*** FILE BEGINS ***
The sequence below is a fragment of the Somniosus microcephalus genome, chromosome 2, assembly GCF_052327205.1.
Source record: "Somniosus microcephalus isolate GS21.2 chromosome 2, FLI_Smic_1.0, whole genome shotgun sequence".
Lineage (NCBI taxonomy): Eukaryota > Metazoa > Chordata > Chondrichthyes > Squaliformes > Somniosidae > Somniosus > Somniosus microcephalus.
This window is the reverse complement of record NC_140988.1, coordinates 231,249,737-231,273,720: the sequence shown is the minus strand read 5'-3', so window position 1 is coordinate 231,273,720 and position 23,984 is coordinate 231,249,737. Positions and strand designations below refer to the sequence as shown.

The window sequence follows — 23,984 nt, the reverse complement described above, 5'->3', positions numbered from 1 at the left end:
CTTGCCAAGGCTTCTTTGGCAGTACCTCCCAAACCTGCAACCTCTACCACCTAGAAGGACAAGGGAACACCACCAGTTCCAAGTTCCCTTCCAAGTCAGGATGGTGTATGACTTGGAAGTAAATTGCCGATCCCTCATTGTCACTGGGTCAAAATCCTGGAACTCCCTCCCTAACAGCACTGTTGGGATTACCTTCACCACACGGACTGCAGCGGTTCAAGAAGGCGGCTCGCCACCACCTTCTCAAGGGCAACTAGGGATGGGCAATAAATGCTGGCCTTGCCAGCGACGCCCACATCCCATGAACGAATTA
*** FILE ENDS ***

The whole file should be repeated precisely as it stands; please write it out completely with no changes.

The sequence below is a fragment of the Somniosus microcephalus genome, chromosome 2, assembly GCF_052327205.1.
Source record: "Somniosus microcephalus isolate GS21.2 chromosome 2, FLI_Smic_1.0, whole genome shotgun sequence".
Lineage (NCBI taxonomy): Eukaryota > Metazoa > Chordata > Chondrichthyes > Squaliformes > Somniosidae > Somniosus > Somniosus microcephalus.
This window is the reverse complement of record NC_140988.1, coordinates 231,249,737-231,273,720: the sequence shown is the minus strand read 5'-3', so window position 1 is coordinate 231,273,720 and position 23,984 is coordinate 231,249,737. Positions and strand designations below refer to the sequence as shown.

The window sequence follows — 23,984 nt, the reverse complement described above, 5'->3', positions numbered from 1 at the left end:
CTTGCCAAGGCTTCTTTGGCAGTACCTCCCAAACCTGCAACCTCTACCACCTAGAAGGACAAGGGAACACCACCAGTTCCAAGTTCCCTTCCAAGTCAGGATGGTGTATGACTTGGAAGTAAATTGCCGATCCCTCATTGTCACTGGGTCAAAATCCTGGAACTCCCTCCCTAACAGCACTGTTGGGATTACCTTCACCACACGGACTGCAGCGGTTCAAGAAGGCGGCTCGCCACCACCTTCTCAAGGGCAACTAGGGATGGGCAATAAATGCTGGCCTTGCCAGCGACGCCCACATCCCATGAACGAATTA